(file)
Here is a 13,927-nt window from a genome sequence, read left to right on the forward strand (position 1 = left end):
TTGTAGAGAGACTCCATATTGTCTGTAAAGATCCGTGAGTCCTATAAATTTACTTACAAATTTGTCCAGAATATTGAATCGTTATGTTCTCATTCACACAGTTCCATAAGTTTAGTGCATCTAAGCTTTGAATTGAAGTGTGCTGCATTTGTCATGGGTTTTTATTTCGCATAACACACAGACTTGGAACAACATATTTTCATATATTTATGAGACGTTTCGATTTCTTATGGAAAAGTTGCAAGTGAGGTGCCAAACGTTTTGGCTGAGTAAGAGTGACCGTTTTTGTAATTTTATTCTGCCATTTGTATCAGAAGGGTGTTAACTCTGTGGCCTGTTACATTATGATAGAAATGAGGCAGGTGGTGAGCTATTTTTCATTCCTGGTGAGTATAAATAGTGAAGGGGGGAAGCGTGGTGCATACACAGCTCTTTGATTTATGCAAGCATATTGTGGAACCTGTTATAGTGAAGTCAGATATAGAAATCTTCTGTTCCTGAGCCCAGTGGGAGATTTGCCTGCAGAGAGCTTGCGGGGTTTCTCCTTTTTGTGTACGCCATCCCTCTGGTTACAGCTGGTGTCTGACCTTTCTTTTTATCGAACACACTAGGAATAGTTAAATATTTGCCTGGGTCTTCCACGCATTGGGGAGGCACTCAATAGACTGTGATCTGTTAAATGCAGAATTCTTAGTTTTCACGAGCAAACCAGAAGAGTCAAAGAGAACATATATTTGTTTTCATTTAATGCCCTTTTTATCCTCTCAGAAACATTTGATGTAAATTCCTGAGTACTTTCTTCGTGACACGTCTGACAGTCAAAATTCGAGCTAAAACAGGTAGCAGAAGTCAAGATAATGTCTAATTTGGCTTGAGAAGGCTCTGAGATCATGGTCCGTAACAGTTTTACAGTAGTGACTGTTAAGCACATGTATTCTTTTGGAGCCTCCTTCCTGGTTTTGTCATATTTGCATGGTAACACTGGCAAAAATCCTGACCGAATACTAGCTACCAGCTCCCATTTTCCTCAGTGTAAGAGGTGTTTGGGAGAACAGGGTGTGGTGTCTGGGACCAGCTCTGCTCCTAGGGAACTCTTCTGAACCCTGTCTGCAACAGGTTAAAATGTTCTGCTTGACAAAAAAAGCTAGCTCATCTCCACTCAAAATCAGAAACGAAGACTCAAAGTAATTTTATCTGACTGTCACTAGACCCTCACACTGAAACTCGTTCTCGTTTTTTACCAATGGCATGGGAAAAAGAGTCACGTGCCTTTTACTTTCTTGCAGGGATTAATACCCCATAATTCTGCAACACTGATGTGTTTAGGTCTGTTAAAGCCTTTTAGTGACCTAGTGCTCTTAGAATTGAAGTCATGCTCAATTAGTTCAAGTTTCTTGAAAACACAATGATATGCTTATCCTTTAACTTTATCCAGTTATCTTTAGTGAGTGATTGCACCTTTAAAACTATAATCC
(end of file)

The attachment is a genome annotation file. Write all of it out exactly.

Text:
Here is a 13,927-nt window from a genome sequence, read left to right on the forward strand (position 1 = left end):
TTGTAGAGAGACTCCATATTGTCTGTAAAGATCCGTGAGTCCTATAAATTTACTTACAAATTTGTCCAGAATATTGAATCGTTATGTTCTCATTCACACAGTTCCATAAGTTTAGTGCATCTAAGCTTTGAATTGAAGTGTGCTGCATTTGTCATGGGTTTTTATTTCGCATAACACACAGACTTGGAACAACATATTTTCATATATTTATGAGACGTTTCGATTTCTTATGGAAAAGTTGCAAGTGAGGTGCCAAACGTTTTGGCTGAGTAAGAGTGACCGTTTTTGTAATTTTATTCTGCCATTTGTATCAGAAGGGTGTTAACTCTGTGGCCTGTTACATTATGATAGAAATGAGGCAGGTGGTGAGCTATTTTTCATTCCTGGTGAGTATAAATAGTGAAGGGGGGAAGCGTGGTGCATACACAGCTCTTTGATTTATGCAAGCATATTGTGGAACCTGTTATAGTGAAGTCAGATATAGAAATCTTCTGTTCCTGAGCCCAGTGGGAGATTTGCCTGCAGAGAGCTTGCGGGGTTTCTCCTTTTTGTGTACGCCATCCCTCTGGTTACAGCTGGTGTCTGACCTTTCTTTTTATCGAACACACTAGGAATAGTTAAATATTTGCCTGGGTCTTCCACGCATTGGGGAGGCACTCAATAGACTGTGATCTGTTAAATGCAGAATTCTTAGTTTTCACGAGCAAACCAGAAGAGTCAAAGAGAACATATATTTGTTTTCATTTAATGCCCTTTTTATCCTCTCAGAAACATTTGATGTAAATTCCTGAGTACTTTCTTCGTGACACGTCTGACAGTCAAAATTCGAGCTAAAACAGGTAGCAGAAGTCAAGATAATGTCTAATTTGGCTTGAGAAGGCTCTGAGATCATGGTCCGTAACAGTTTTACAGTAGTGACTGTTAAGCACATGTATTCTTTTGGAGCCTCCTTCCTGGTTTTGTCATATTTGCATGGTAACACTGGCAAAAATCCTGACCGAATACTAGCTACCAGCTCCCATTTTCCTCAGTGTAAGAGGTGTTTGGGAGAACAGGGTGTGGTGTCTGGGACCAGCTCTGCTCCTAGGGAACTCTTCTGAACCCTGTCTGCAACAGGTTAAAATGTTCTGCTTGACAAAAAAAGCTAGCTCATCTCCACTCAAAATCAGAAACGAAGACTCAAAGTAATTTTATCTGACTGTCACTAGACCCTCACACTGAAACTCGTTCTCGTTTTTTACCAATGGCATGGGAAAAAGAGTCACGTGCCTTTTACTTTCTTGCAGGGATTAATACCCCATAATTCTGCAACACTGATGTGTTTAGGTCTGTTAAAGCCTTTTAGTGACCTAGTGCTCTTAGAATTGAAGTCATGCTCAATTAGTTCAAGTTTCTTGAAAACACAATGATATGCTTATCCTTTAACTTTATCCAGTTATCTTTAGTGAGTGATTGCACCTTTAAAACTATAATCC